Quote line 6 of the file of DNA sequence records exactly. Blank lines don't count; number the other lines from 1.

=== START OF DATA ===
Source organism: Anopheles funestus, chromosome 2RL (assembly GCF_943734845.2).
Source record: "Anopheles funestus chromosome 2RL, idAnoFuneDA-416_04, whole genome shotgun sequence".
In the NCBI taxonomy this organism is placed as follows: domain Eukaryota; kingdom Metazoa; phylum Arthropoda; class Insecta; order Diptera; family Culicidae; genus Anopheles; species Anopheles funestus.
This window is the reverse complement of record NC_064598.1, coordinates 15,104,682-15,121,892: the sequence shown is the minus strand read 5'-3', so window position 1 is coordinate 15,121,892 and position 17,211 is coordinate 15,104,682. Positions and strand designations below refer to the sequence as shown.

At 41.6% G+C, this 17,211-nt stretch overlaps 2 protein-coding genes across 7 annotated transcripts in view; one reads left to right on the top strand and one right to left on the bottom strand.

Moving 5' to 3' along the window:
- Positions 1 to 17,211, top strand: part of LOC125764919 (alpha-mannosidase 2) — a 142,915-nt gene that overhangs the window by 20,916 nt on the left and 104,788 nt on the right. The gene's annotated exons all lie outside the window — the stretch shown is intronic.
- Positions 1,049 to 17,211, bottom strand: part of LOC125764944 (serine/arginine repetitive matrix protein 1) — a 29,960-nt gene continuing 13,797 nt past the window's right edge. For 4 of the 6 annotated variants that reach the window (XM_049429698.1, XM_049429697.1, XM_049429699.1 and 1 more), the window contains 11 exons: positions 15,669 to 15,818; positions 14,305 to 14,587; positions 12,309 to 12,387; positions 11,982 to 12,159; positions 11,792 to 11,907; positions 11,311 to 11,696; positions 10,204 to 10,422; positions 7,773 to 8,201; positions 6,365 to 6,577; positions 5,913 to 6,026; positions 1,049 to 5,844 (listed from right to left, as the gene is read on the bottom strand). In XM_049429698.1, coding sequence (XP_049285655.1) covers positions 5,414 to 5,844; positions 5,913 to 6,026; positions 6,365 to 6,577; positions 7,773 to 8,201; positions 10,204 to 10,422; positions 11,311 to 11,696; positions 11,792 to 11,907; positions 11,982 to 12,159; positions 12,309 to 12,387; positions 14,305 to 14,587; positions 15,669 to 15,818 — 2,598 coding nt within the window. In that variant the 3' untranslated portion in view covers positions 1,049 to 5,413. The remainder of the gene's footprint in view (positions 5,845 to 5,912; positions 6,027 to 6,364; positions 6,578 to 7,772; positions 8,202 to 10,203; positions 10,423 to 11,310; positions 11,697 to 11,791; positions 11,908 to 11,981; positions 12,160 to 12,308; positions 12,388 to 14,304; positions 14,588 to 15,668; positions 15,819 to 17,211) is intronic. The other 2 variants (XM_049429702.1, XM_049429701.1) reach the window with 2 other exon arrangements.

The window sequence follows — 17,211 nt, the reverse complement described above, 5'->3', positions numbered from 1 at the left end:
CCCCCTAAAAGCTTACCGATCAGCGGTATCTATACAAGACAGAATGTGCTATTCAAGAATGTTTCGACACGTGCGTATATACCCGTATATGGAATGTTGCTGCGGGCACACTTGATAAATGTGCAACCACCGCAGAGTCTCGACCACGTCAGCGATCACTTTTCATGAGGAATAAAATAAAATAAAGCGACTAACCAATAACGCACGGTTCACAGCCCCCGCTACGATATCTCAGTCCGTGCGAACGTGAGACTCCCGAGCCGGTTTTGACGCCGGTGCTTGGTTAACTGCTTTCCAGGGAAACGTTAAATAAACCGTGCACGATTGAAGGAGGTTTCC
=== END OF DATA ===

Moving 5' to 3' along the window: